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Orthodox youth ministry leader identifies with questioning of youth

Kevin Scherer seemed like “the golden boy on the fast track” into ministry until his questions about faith led to the loss of nearly everything—his job, his reputation and his friends.

Kevin Scherer
Kevin Scherer, Orthodox Christian Fellowship

After surviving that traumatic time, the questions he wrestled with during his youth and early 20s now help him understand and serve young people, including college students nationwide who belong to the Orthodox Church.

Kevin, a priest in the Antiochian Orthodox Christian Archdiocese of North America, is executive director of the Orthodox Christian Fellowship (OCF), the campus ministry arm of the Standing Conference of Canonical Orthodox Bishops in the Americas.

The OCF provides programming in fellowship and spiritual growth for 270 chapters in the United States and Canada.

Many young people Kevin works with are struggling with questions about God, faith and the meaning of life, as he did.

“Their questions are a sign of health.  They should be embraced by the church,” he said, “as a sign that the church is an open door to someone’s life.   I hope to help students discover a deeper, fuller definition of their faith.”

As part of his work in youth ministry as a Southern Baptist, Kevin took young people to South Central Los Angeles, Mexico, and other places to experience first-hand the plight of the poor and marginalized.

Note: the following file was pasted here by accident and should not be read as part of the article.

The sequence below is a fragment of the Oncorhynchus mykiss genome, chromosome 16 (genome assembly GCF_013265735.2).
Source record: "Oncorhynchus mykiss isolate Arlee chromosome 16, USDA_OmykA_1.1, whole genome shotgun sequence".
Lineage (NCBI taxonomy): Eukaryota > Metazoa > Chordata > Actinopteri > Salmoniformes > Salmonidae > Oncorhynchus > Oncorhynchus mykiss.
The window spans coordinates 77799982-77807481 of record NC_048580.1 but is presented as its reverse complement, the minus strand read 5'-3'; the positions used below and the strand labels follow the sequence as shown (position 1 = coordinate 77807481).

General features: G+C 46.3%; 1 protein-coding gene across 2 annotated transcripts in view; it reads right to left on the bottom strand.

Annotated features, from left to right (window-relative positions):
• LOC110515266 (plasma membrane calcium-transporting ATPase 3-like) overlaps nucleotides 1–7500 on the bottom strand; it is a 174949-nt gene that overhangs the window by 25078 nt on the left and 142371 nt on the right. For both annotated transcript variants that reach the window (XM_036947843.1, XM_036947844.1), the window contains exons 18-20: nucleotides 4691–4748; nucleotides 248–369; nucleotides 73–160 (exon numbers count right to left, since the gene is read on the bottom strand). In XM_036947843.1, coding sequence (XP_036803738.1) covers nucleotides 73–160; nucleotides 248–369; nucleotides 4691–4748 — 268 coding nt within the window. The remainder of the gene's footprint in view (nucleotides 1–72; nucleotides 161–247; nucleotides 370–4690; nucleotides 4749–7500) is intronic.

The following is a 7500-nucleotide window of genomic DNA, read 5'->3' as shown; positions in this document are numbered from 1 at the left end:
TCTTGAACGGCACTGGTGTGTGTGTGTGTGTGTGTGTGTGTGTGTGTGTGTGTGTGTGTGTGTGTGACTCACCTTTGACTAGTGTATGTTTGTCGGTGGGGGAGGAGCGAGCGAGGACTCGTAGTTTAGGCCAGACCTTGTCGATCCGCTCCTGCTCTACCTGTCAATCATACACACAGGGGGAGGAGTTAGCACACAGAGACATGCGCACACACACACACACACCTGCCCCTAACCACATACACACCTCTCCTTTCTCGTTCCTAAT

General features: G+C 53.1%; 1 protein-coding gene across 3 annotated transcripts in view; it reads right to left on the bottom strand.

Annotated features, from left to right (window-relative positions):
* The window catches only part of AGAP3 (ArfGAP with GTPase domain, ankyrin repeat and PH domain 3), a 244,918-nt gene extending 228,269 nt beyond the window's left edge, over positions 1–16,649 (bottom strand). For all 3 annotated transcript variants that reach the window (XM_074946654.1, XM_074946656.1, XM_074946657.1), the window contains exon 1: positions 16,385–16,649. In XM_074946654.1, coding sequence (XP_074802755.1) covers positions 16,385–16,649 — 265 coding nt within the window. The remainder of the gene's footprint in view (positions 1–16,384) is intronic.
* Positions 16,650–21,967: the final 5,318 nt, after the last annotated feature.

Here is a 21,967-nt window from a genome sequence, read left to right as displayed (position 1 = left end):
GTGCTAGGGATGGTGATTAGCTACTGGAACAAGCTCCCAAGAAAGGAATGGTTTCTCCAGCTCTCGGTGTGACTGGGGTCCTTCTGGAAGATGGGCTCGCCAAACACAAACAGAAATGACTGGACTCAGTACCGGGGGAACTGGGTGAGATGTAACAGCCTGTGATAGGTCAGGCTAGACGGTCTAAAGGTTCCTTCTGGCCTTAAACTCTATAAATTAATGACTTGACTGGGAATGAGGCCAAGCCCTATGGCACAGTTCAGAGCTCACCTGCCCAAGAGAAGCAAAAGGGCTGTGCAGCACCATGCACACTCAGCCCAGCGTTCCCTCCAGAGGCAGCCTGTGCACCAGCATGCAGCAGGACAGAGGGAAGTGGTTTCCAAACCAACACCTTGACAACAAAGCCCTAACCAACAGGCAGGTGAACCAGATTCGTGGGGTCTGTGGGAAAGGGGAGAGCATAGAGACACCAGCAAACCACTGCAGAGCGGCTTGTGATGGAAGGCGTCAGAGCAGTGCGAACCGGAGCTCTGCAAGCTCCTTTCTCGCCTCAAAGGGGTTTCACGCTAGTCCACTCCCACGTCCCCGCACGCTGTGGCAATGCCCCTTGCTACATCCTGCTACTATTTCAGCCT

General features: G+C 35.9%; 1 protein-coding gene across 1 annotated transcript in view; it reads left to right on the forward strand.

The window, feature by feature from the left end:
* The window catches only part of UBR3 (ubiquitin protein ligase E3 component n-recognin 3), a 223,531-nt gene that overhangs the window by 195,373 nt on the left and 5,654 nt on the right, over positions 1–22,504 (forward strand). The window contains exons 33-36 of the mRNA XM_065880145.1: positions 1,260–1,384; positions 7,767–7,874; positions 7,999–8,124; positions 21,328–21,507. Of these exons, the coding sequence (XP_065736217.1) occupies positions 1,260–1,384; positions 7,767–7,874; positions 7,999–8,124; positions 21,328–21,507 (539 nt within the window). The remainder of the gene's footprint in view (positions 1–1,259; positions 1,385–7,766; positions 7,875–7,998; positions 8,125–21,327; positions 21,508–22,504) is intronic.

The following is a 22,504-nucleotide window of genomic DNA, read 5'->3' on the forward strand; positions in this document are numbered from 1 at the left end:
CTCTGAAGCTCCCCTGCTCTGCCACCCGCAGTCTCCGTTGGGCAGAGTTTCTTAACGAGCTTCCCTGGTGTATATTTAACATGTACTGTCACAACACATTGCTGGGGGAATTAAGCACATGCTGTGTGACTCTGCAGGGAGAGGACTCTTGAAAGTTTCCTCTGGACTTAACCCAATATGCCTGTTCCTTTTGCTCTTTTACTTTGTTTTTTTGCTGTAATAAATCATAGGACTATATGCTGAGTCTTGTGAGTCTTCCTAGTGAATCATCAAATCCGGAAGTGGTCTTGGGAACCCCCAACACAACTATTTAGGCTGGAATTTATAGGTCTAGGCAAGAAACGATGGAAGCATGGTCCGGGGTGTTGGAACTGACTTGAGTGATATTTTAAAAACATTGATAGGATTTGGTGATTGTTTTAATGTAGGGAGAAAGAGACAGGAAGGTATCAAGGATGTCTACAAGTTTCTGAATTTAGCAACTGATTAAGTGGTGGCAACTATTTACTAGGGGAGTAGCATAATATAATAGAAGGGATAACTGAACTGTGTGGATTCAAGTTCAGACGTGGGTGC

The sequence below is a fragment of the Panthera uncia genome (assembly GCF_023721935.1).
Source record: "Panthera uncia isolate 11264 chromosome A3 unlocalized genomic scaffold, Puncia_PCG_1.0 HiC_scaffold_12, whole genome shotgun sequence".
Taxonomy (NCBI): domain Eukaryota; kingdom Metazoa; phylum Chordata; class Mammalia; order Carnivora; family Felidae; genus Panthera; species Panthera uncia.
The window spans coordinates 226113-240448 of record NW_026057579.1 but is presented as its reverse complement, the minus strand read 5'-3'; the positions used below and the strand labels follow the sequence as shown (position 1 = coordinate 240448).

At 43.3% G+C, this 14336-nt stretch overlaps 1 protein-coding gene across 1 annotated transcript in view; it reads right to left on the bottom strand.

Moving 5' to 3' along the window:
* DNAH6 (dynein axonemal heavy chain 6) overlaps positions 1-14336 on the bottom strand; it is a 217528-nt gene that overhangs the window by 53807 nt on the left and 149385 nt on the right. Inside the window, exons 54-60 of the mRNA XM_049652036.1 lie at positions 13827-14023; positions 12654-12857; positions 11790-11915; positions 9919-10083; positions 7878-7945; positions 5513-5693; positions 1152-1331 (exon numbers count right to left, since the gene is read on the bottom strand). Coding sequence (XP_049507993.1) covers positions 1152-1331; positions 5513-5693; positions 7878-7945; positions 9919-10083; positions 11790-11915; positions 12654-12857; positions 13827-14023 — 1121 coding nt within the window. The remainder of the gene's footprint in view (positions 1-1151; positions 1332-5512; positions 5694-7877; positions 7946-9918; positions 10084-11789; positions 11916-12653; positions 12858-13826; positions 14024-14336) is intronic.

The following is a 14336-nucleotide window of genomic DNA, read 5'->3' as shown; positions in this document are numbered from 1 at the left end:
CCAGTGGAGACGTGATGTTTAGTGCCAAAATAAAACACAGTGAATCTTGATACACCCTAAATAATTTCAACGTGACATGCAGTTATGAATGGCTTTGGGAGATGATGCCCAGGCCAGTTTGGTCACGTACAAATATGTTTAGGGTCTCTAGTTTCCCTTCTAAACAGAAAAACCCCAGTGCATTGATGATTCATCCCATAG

“When students are pushed out of their comfort zones, they face their stereotypes and perspectives,” Kevin said. “Emotional vulnerability, contextualized with responsible pastoral direction, can be a transformative experience for spiritual growth and discipleship. It’s about interaction with one’s neighbor and the gospel.”

While at St. Vladimir’s Orthodox Seminary in Crestwood, N.Y., Kevin prayed for an opportunity to combine his passion for youth with his mission experience.

He wrote his master’s thesis on how short-term missions can be a gateway for church renewal. His research and ideas led him to establish the Orthodox Youth Outreach in 2001.  In recent years, hundreds of junior and senior high students have been involved in local community service and short-term mission projects through OYO’s efforts.

Although he travels around the country, Kevin is based in Spokane, where he and his wife are rearing three daughters—ages 12, 9 and 6. When he’s not away, Kevin serves a mission parish in Moscow, Idaho. For more than a year, he has led worship for this parish of about 36 people.

Kevin shared insights from his journey into Orthodox Christianity, a journey that he said was neither straightforward nor easy.

Like many members of the Orthodox Church, he is a convert.
The grandson of a Southern Baptist preacher, he was expected to follow in his grandfather’s footsteps and become a pastor.

As a child in Mountain Home, Ark., he was well-versed in the Scriptures and excelled in Bible drills. He accompanied his grandfather on long trips in the Ozarks to plant churches and spread the Gospel.  Sunday evenings during his teens, Kevin preached to members of the church.  His sermons received high praise.

“My grandfather was a huge influence on my life,” he said. “I respected and loved him so much. I just couldn’t disappoint him.”

So Kevin studied theology and graduated with a bachelor’s degree from San Diego Christian College. He was immediately hired as a youth pastor at an influential evangelical megachurch. He and his wife, Robin, whom he met at college, lived three blocks from the beach.
“It was about as perfect as it could be,” Kevin said. “From my friends’ perspectives, my life was playing out as everyone thought it should.”